You can still get accurate news on the internet. Mostly from people you know. I had to borrow a word from Soviet Russia to describe that, Kitchen talk. There is the news as you hear it in the press, and then there is the real news that you hear as kitchen talk. Because this is word of mouth, it is easily distorted, but it is all we have to depend on these days.
When I talk to the people around me, they express distrust of the news they get from official media sources. The 2016 presidential election was the low point that made this completely obvious. The news for the presidential election was completely biased with two candidates getting almost all the press while other voices were ignored or minimized. There were independent candidates running in this election, but you wouldn’t know it by looking at the news. The final candidates had been chosen by the media well before the primaries were even over.
People around me were disgusted by the news coverage. I met people, mostly young people, who had decided that they would try to ignore the election entirely. Many of them didn’t even vote.
The media divided itself into liberal and conservative. They had different opinions, different language, and even different facts. A person could be labeled politically simply by what source they got their news from. Newspapers were no longer unbiased. Each one had a side that they were on, and you could tell just by reading the copy. The kind of language that articles used to describe their political opponents would have caused an editor from the 1970s to blush. The press was no longer impartial. It had an agenda to sell, and it wasn’t going to let little things like facts get in the way.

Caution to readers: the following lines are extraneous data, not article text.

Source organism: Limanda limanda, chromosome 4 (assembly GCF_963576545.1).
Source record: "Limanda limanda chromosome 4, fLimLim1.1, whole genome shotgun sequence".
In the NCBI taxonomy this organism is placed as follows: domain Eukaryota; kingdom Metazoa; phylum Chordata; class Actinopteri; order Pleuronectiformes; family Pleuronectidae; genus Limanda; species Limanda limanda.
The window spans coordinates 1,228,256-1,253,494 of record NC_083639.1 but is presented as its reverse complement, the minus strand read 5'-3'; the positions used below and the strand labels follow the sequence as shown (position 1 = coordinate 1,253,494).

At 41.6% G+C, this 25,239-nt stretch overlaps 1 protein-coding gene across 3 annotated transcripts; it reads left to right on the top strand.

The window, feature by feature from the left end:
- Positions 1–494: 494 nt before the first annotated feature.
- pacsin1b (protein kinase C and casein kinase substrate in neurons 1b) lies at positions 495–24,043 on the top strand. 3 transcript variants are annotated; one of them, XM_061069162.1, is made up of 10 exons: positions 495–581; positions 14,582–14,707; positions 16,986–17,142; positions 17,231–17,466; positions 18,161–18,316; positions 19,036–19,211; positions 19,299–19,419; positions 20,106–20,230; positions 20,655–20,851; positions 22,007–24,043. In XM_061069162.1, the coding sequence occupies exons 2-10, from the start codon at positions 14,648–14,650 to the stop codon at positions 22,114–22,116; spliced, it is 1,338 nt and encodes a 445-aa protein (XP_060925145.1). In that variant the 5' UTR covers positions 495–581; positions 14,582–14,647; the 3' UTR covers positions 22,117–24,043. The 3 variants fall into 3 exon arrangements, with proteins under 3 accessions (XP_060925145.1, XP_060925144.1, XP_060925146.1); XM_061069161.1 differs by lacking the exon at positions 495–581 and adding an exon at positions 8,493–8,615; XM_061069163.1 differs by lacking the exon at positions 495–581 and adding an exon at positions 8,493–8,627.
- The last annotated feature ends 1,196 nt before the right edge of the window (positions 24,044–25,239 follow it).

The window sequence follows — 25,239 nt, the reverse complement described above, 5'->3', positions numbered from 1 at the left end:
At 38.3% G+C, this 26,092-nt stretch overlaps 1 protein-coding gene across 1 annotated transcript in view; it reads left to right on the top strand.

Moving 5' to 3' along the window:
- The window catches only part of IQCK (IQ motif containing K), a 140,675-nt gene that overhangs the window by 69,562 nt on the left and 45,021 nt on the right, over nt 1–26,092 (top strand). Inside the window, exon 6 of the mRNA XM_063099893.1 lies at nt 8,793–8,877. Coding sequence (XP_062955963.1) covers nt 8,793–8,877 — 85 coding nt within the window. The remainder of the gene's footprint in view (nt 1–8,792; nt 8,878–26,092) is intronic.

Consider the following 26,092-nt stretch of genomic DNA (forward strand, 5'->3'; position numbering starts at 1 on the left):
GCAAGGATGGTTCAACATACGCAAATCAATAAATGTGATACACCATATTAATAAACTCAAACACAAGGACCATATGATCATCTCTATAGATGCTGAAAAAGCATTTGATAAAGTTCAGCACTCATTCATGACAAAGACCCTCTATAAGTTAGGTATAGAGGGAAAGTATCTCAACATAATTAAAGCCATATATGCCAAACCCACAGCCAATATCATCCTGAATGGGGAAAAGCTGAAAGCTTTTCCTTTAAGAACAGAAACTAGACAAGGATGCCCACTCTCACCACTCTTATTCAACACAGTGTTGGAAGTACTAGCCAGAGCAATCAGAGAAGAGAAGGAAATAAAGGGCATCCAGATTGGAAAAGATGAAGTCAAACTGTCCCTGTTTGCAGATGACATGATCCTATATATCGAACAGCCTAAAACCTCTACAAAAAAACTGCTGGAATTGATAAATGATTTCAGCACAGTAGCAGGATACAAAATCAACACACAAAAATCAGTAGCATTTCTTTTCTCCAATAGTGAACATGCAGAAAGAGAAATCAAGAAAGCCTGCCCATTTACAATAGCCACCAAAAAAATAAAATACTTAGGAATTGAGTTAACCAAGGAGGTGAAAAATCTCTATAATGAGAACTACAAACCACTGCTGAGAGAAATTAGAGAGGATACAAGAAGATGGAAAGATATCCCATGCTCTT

What about the stories that people wanted to hear, stories about people losing their jobs, about social movements, about their neighbors needs and hopes? What about what was going on elsewhere in the world? What happened to those battlefield stories that I grew up on? We are still fighting somewhere, aren’t we? You wouldn’t guess this by reading the paper or by looking at the news on television.
If you want to know what is going on, you have to go online. It was posts in social media that informed me about The occupy movement, about people protesting a pipeline in Standing Rock, about black people getting shot by police. The Press ignored those issues, so I learned to ignore the press.
I am calling it now. 2016 is the year that the American Free Press officially died. The American press is a biased monopoly completely owned by a few rich men. It only reports on issues that interest its owners, and it does not serve the people of the United States.
And this is a shame because a free press is one of the pillars of the American Political system, and without it, we are much less free than we were. Now we must rely on kitchen talk to get our news.
I feel sad to know that my kids have never known a truly free press. That they don’t even expect it. For them Lois Lane is a more mythical character than Superman. Now, I read my battered copy of George Orwell’s 1984 and wonder when the next step in the current dystopia is to come.
On November 28th there was an attack on students at Ohio State University. A man drove into a crowd and then started stabbing people. Some of them were seriously injured. The school went on lockdown and everyone waited while they checked to see if it was something larger, but it was only one attacker and they had subdued the person within minutes.
I heard that story while chatting with a friend on an internet forum. I didn’t bother checking for the story in the news. What’s the point. No one trusts the press to report on real stories anymore.